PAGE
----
I once had a student from one of my pricing classes email me a question about pricing models. It sparked an insightful conversation, and I thought it’d be worth sharing it again.
Below is their original email.
“Mark, I was in your pricing class yesterday, (I was the obnoxious one wearing a baseball cap) and it was very informative, I learned a lot.
I know you’re very busy, and I apologize for the imposition, but one thing we didn’t go over were different pricing models. For example, in our business we have varied pricing models for our SaaS products. Some are a variable monthly fee based on hospital size (bed count), some are “pay by script” (for retail pharmacies), or a “winners only” pay model (meaning only pay for a script when it is profitable, regardless of total script count). Another common model I’ve seen in the healthcare industry is, ‘We keep 25 percent of any reimbursement we are able to capture that was missed at the time of claims submission’.
One of our biggest challenges before going to market (or sometimes after) is determining the appropriate model to use (even after deciding to go SaaS over traditional software) and I did a cursory search of your blog for strategies on this, and I was unable to find any. Thanks, E.”
Here was my reply to E.
Thanks for the kind words, and of course I remember you.
You may recall we started the day off talking about Netflix and JCPenney, and how pricing models were risky. I went on to say we weren’t going to talk about those in class. We don’t teach this topic for two reasons. First, most product people don’t make the decision on which pricing model to use. It’s made at the executive level. Second, and more important, I don’t have a generic answer that works in most situations. But since you asked, let me try.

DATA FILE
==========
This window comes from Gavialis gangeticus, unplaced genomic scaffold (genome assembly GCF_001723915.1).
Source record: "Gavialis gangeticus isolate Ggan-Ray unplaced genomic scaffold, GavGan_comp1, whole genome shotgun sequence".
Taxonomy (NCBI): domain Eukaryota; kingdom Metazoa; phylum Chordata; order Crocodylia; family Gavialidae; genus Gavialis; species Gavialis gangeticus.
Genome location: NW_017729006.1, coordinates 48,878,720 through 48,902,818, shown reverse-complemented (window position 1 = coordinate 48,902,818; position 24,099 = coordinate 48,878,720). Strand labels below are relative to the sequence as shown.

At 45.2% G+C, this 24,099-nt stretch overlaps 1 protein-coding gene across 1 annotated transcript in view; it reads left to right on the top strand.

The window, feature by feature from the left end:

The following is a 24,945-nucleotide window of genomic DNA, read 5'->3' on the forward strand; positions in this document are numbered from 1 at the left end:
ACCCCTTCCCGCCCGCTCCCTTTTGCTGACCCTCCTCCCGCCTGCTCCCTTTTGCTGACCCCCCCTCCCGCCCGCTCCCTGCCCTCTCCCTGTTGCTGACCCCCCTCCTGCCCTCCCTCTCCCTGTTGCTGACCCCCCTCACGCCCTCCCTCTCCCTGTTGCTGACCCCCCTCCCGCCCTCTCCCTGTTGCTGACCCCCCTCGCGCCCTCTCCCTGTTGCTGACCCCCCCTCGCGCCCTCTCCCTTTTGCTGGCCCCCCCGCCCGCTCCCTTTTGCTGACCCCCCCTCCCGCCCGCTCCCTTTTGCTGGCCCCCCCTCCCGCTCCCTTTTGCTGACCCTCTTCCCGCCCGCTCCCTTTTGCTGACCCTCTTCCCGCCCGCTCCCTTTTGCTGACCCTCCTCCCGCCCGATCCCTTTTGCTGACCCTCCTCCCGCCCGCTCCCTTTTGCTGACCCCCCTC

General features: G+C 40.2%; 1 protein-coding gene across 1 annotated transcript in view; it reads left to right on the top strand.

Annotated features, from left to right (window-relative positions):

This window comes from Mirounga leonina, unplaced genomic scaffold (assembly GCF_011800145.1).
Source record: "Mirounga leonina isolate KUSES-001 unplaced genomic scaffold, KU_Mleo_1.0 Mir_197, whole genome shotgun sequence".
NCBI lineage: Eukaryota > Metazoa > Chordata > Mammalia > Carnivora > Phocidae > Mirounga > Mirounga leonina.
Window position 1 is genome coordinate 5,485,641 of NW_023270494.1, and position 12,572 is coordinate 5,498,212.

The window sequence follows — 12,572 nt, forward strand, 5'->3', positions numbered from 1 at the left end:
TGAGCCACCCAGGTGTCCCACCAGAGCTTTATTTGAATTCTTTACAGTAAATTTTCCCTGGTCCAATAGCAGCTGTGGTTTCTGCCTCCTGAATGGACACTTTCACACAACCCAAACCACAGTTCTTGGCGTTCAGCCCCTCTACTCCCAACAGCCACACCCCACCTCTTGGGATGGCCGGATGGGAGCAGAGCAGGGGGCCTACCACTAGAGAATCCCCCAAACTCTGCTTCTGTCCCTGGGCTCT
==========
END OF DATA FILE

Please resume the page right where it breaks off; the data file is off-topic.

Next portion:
You’re looking at several different things when choosing a pricing model.
First, where does value come from? An ideal pricing model charges more as the customer receives more value. This often means a transaction-based model. The best models are happily accepted by your market because your customers pay more only as they get more value. Each of the three examples you provided seem to follow this, but the winners-only model is probably most ideal from this perspective.
Second, what does your competition do? Always put yourself in the shoes of your buyer, if they are comparing you to a competitor. Sometimes it’s in your best interest to have a different pricing model (think Netflix when they were shipping DVD’s). Conversely, it may go against the norm and be an uphill battle. Make a conscious decision about whether you want to be different or the same. Another option is to offer multiple pricing models, and let the buyer choose. E.g., car purchase vs. lease.
Next, what does your customer expect? Your customer has a set of beliefs about how you should price. It’s always easier to fit within them than try to change them. Try to understand what’s going on inside your buyer’s mind.
Also, what do your billing systems allow? Sometimes we think up brilliant pricing methods. What if you could price based on the improved health of the patients? The problem is we can’t measure it, and we probably don’t have systems in place to allow us to bill this way.
Lastly, what can you monitor? The winners-only method is probably most highly correlated with the value your buyers receive, but it is difficult to monitor. Companies sometimes try to share the increased profit with their customers, but it’s almost impossible to keep track of. Pricing models that can objectively monitor usage, or something else just as significant, are more effective.
While this may not be the ultimate answer, I hope this helps your thinking.”
Now, over to you – what guidance would you give E around pricing models?
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